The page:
Polarized light microscopy is a technology involving polarized light for visualizing biomolecules aligned regularly. The fluorescence polarization microscopy, however, has not been widely used so far. Through the clever application of the newly developed fluorescent labeling technique, it could become a powerful tool for visualizing orientational dynamics of biomolecules, hard-to-reach data with conventional fluorescence microscopies.
The research group led by Professor Sumio Terada, Assistant Professor Keisuke Sato and graduate students including Ayana Sugizaki, Graduate School of Medical and Dental Sciences, Tokyo Medical and Dental University, in a collaborative study with Ochanomizu University, the RIKEN Center for Biosystems Dynamics Research and the Woods Hole Marine Biological Laboratories in the United States, have developed a new fluorescent labeling technique, POLArIS, enabling fluorescence imaging using fluorescence polarization in the life sciences. They first applied it to fertilized starfish eggs, where they found actin filaments radially extending from centrosomes in association with microtubule asters during mitosis, a previously unknown phenomenon. Professor Terada explained that, "Our technique has a potential for fairly broad applications. In particular, when observing a complex biological molecular assembly in a cell, this technique allows us not just to see that it exists but to monitor its dynamics in detail. We are going to explore this possibility further in future." The finding was published in PNAS.
Polarized light microscopy, developed by Dr. Shinya Inoue (later a Distinguished Scientist at Marine Biological Laboratories) in the aftermath of World War II at Misaki Marine Biological Station, the University of Tokyo, revealed the vivid, real-time dynamics of mitotic spindles during mitosis within the fertilized eggs of sea urchins – something not visible using the optical microscopy at the time. This observation is recognized as one of the historic achievements in modern cell biology.
Fluorescence microscopes are widely used in today’s cutting-edge research fields of life sciences. They have enabled detailed observation of the dynamics of fluorescently labeled biomolecules. While current fluorescence microscopies use fluorescence properties such as intensity, spectrum and lifetime, the information gained from fluorescence polarization is rarely employed. To make use of fluorescence polarization, the target molecule needs to be labeled with a fluorescent molecule through a "rigid" connection, but due to the difficulties in predicting the 3D- structure of a fusion protein, such labeling has been achieved only in special cases.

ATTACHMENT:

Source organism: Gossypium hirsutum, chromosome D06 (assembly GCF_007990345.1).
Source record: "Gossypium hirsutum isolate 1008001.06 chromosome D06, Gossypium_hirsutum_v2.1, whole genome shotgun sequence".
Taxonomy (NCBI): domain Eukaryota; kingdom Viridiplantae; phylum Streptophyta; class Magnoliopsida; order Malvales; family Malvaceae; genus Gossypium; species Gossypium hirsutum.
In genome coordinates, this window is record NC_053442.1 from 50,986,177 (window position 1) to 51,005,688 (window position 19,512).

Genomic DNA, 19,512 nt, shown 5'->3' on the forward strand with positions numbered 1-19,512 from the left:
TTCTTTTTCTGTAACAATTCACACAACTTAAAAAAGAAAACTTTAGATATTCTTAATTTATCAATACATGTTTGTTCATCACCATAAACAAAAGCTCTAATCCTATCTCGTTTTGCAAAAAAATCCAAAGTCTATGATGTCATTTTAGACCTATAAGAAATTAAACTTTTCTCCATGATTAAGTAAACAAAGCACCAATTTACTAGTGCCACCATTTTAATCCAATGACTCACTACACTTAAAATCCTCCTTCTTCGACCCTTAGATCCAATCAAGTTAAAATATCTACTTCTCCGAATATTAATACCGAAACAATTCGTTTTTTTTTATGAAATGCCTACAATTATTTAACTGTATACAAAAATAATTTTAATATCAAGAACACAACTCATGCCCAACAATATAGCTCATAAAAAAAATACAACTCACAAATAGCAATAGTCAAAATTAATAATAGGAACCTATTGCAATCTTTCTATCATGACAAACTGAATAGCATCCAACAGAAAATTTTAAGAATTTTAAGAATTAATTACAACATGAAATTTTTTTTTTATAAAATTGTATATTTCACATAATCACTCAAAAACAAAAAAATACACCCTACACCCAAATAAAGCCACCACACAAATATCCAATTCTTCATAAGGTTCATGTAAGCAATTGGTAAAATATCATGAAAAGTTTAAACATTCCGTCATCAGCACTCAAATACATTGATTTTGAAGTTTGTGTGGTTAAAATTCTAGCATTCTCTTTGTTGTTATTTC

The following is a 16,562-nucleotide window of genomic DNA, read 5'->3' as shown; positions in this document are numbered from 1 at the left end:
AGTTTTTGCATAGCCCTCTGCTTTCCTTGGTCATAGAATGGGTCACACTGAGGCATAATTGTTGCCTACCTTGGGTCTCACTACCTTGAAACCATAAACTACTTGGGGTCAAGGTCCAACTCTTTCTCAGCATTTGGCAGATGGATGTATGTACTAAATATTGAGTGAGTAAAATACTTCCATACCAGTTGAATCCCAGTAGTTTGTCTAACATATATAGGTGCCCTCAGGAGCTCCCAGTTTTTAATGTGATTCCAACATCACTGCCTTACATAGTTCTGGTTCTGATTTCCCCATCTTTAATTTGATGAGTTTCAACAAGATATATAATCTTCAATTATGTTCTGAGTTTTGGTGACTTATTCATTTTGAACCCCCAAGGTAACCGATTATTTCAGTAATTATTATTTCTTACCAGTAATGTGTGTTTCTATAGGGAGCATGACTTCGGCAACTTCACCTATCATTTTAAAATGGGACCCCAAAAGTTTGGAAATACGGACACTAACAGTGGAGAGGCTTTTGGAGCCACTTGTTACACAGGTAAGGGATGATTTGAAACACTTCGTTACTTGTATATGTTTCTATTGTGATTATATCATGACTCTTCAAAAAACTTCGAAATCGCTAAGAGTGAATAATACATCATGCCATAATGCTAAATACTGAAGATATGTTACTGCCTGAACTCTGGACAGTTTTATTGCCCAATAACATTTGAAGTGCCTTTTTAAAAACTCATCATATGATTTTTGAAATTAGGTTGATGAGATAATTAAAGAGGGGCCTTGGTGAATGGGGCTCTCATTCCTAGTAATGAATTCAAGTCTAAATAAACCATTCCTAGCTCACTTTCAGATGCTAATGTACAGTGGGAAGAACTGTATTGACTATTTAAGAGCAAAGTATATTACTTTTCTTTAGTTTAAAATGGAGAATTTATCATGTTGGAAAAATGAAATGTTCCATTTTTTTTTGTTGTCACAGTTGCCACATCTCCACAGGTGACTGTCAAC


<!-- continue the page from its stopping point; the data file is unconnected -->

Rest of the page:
In order to solve this problem, the research group used Affimer, an artificial antibody-like small molecule that can be expressed intracellularly. Affimer is small and highly stable, and can bind to a variety of targets with high affinity. If Affimer can be "rigidly" connected to a fluorescent protein, then it can be used as a scaffold for the fluorescent protein to be "rigidly" attached to the target molecule of interest.
The amino-terminus of Affimer has an α-helix (secondary structure of protein), while the green fluorescent protein (GFP) amino-terminus has a 3.10 helix (secondary structure of protein). By creating a GFP variant called a circular permutant, the research group produced a GFP with the 3.10 helix at the carboxyl-terminus, the opposite end to the amino-terminus. The fusion protein created by connecting the helices at the carboxyl-terminus of the GFP variant and the amino-terminus of the Affimer was designated as POLArIS (Probe for Orientation and Localization Assessment, recognizing specific Intracellular Structures of interest).
The team first prepared POLArIS that specifically binds to polymerized actin, one of the cytoskeletal proteins, and confirmed that the orientation of fluorescence polarization of the probe indeed reflected the orientation of the actin polymer. POLArIS can in principle be used as a fluorescent polarization probe for any target biomolecules of interest. Sato says, "We were able to observe the orientational dynamics of actin filaments at the single-molecular level in living cells."
Furthermore, when the POLArIS for actin polymer was expressed in a fertilized starfish egg and the following actin dynamics were observed through a fluorescence polarization microscope, the radially extended actin architecture was visualized, that repeatedly appeared and disappeared during every cell division.
This actin structure extended from centrosomes in association with radially extending microtubules, which are known to appear in mitosis, with some associated with mitotic spindles. Actin filaments running along the microtubules of mitotic spindles have been reported recently, but it has not been documented that dynamic actin filaments also extend along astral microtubules, growing out from centrosomes to cell surface.
The research group designated the actin architecture as the FLARE (FLuffy And Radial actin-aster associated with mitosis in Embryo) structure. The dynamics of microtubules during mitosis have been extensively studied and are described even in high school biology textbooks. However, the FLARE structure accompanying the microtubule structure during mitosis was not known. The functional significance of the FLARE structure remains to be determined.
Since POLArIS is genetically encoded, it can be used to observe a wide range of living specimens, from cultured cells to developing embryos and animals. It can also be applied to various observation techniques including microscopy and is expected to promote the development of new fluorescence spectroscopic devices.
This article has been translated by JST with permission from The Science News Ltd.(https://sci-news.co.jp/). Unauthorized reproduction of the article and photographs is prohibited.